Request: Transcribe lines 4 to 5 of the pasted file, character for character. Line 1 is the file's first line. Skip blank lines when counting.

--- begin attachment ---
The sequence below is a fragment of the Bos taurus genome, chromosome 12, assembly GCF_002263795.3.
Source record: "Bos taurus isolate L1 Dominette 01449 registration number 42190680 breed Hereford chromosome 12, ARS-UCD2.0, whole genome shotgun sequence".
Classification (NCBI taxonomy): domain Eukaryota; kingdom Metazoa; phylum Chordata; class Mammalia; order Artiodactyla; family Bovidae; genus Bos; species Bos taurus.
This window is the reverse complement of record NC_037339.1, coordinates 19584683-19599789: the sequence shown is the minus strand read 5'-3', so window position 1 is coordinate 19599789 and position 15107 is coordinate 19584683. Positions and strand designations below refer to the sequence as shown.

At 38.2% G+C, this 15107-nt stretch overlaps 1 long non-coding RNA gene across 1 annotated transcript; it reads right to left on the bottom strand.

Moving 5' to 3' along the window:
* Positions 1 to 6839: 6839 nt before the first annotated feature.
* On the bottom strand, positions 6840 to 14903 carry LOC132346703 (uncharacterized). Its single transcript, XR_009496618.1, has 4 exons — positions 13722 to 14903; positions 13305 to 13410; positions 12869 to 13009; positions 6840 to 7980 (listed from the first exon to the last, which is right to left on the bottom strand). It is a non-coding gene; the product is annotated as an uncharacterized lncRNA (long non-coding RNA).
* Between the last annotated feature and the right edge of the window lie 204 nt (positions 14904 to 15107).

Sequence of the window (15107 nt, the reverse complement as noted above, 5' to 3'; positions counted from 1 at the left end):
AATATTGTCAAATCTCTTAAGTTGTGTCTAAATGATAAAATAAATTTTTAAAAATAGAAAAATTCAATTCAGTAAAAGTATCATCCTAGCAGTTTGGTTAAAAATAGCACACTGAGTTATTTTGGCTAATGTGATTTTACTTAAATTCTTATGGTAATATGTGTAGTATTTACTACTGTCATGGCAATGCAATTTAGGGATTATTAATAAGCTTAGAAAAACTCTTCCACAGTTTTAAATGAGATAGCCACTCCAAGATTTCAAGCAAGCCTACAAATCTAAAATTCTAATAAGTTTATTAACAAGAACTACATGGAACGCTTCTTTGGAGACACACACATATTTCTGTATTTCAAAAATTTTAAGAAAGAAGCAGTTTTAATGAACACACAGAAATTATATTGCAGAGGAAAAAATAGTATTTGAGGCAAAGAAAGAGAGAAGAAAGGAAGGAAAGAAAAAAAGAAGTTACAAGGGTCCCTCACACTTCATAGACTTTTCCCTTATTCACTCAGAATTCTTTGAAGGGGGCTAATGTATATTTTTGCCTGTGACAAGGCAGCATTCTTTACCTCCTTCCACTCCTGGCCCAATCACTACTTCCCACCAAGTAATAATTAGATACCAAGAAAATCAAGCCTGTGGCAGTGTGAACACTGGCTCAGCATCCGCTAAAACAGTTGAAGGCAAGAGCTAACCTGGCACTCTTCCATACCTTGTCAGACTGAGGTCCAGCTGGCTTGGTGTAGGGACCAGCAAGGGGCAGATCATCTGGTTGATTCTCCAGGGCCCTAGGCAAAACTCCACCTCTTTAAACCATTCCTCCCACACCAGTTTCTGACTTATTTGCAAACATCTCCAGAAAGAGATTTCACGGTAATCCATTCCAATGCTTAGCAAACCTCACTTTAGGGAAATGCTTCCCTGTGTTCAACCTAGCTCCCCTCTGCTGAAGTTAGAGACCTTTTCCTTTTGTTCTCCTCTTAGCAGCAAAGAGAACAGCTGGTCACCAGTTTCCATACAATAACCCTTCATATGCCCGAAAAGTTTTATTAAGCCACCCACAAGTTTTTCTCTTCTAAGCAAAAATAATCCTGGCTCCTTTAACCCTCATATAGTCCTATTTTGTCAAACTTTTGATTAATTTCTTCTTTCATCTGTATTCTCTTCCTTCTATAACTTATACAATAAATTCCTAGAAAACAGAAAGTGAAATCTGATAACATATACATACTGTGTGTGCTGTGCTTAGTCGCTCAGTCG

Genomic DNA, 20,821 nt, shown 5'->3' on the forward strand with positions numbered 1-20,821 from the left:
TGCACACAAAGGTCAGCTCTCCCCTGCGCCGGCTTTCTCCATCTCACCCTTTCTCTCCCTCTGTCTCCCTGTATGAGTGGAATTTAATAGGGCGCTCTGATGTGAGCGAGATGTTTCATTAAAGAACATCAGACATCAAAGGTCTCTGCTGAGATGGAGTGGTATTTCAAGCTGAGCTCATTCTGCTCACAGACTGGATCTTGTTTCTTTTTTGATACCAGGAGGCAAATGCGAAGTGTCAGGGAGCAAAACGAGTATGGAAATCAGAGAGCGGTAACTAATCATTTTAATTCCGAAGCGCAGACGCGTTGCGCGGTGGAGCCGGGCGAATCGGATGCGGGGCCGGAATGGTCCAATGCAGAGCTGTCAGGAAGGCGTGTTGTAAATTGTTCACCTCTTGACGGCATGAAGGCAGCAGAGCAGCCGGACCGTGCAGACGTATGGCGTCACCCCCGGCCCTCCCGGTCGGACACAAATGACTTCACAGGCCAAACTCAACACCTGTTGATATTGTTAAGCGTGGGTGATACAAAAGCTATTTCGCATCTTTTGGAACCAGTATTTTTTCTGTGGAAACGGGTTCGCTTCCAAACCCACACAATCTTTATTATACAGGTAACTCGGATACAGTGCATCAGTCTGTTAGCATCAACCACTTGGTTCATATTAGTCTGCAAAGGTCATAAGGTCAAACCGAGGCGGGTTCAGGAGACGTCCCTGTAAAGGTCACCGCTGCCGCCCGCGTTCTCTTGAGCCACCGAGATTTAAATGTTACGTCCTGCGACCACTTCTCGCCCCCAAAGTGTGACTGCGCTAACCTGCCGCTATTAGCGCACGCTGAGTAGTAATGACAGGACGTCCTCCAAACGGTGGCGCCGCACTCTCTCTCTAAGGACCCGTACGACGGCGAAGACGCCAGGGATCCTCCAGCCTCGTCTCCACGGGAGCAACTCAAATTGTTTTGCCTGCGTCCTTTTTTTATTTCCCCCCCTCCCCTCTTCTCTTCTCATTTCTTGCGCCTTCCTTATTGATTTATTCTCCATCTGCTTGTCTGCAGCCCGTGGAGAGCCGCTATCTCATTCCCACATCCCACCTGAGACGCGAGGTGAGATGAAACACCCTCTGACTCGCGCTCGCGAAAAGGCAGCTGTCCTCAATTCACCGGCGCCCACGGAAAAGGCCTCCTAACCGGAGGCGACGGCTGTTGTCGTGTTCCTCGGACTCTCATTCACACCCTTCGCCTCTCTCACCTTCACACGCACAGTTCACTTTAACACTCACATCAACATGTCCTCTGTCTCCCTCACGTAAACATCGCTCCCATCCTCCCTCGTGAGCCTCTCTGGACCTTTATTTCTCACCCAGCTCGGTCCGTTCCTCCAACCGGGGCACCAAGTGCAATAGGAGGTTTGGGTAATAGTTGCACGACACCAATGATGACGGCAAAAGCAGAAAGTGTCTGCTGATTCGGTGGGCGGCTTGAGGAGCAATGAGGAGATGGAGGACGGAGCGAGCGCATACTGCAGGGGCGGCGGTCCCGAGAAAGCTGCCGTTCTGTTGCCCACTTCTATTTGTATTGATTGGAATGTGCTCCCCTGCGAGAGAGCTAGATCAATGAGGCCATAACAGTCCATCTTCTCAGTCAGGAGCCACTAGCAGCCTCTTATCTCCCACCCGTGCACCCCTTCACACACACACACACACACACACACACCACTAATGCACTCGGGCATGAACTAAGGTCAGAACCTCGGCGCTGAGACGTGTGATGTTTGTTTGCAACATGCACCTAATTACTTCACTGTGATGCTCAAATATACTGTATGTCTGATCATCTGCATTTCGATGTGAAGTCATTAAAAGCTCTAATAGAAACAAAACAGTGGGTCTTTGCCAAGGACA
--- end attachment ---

This window is the reverse complement of record NC_037339.1, coordinates 19584683-19599789: the sequence shown is the minus strand read 5'-3', so window position 1 is coordinate 19599789 and position 15107 is coordinate 19584683. Positions and strand designations below refer to the sequence as shown.

At 38.2% G+C, this 15107-nt stretch overlaps 1 long non-coding RNA gene across 1 annotated transcript; it reads right to left on the bottom strand.